Rowley: With this whole body of knowledge we now have about targeting, one of the challenges is figuring out how to apply it on a smaller scale. When you’re talking about state and local level campaigns, what’s doable and what’s not? Think back to the days when these were mano-a-mano affairs; it was us versus the other candidate and we were either going to kick their ass in broad daylight or not. Now, instead of boxing one-on-one, it’s five-on-five basketball. You have The Chamber of Commerce vs. organized labor or the party committees. It makes me wonder, when you’re on the advocacy side, what the quality of the work really is if you’re not accountable to the candidate. And frankly, whatever your influence is it ends up divided by three or four or five because of all the outside groups.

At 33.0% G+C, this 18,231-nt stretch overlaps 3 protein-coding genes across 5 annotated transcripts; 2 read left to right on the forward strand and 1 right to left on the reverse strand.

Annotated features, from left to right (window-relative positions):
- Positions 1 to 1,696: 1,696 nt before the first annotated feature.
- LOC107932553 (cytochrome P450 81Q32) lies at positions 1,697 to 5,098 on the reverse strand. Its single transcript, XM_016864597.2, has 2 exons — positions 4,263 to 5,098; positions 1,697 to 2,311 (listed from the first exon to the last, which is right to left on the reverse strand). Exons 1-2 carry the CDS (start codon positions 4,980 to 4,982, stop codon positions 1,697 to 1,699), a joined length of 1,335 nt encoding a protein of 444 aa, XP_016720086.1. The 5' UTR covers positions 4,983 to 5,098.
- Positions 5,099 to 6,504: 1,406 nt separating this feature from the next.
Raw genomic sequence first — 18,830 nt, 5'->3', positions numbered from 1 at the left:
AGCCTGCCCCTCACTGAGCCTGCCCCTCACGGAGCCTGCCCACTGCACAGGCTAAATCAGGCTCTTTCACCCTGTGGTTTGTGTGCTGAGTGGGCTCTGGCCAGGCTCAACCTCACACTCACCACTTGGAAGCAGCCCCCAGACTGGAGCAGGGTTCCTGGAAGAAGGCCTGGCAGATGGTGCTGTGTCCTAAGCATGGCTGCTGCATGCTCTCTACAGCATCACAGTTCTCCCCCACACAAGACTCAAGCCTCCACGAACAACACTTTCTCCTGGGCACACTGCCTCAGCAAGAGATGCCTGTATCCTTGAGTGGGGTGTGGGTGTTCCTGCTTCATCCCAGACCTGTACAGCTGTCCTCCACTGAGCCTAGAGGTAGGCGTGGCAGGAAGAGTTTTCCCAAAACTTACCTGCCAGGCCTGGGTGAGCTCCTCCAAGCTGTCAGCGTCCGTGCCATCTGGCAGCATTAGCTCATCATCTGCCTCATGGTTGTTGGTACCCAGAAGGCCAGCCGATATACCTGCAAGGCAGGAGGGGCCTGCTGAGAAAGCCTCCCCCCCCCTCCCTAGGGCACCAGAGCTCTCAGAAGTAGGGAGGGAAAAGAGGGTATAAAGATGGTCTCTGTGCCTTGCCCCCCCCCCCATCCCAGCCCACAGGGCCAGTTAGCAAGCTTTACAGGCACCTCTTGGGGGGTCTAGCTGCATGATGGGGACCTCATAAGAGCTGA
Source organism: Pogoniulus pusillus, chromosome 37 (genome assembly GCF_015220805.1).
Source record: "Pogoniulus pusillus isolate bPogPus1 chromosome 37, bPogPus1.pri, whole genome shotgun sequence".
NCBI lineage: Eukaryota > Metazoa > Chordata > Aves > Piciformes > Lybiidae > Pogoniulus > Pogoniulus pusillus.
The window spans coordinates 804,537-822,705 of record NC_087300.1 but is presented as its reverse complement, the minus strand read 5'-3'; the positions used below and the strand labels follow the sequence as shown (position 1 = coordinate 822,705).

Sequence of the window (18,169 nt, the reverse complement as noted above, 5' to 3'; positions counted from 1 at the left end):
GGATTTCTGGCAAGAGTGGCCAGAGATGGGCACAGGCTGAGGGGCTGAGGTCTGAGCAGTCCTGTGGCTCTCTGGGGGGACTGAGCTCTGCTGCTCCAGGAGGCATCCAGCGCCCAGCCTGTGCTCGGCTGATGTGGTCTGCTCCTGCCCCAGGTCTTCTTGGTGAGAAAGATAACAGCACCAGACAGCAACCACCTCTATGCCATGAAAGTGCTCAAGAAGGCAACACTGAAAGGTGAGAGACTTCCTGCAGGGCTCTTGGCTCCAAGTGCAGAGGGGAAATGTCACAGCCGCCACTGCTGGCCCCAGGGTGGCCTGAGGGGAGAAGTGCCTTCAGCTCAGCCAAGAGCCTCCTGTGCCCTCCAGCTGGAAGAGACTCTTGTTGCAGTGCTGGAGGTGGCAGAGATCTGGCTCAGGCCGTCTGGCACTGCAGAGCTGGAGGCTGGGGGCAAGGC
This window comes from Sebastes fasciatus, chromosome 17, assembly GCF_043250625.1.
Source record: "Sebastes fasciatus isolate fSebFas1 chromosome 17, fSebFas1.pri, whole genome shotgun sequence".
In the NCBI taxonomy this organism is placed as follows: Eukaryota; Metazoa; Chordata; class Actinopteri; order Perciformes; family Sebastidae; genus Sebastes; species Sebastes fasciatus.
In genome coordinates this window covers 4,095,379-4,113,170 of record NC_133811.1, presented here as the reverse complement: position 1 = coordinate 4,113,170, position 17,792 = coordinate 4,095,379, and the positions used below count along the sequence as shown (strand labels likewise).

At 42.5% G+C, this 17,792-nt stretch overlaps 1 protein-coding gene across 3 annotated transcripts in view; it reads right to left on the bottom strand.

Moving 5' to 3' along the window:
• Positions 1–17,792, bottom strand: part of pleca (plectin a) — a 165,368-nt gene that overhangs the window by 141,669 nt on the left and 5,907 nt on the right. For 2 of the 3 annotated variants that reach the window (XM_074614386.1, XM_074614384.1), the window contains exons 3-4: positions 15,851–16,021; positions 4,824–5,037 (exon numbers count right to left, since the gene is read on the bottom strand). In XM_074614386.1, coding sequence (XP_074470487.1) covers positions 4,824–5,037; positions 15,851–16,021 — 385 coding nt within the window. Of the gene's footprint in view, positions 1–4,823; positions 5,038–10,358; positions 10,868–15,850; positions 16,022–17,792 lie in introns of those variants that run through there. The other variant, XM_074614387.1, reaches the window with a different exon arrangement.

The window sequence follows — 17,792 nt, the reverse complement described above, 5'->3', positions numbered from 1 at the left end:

Also, earned media is just having no impact in some of these races. Some of the Republican campaign committees have gotten to the point where they won’t even do editorial boards. They’re playing hide the candidate and it’s working because the earned media just isn’t influencing a lot of these races. I do a lot of work in the Midwest and the South and some pretty red areas. I was surprised what a lasting impact Obama and Obamacare had on Democrats in places where there were red waves. Even in Oklahoma and Tennessee and places where we historically have won as Democrats on the state level. It just didn’t matter what we did or what we said. We just weren’t going to defeat the Republican as long as the opponent came back and said, “He’s for Obamacare.”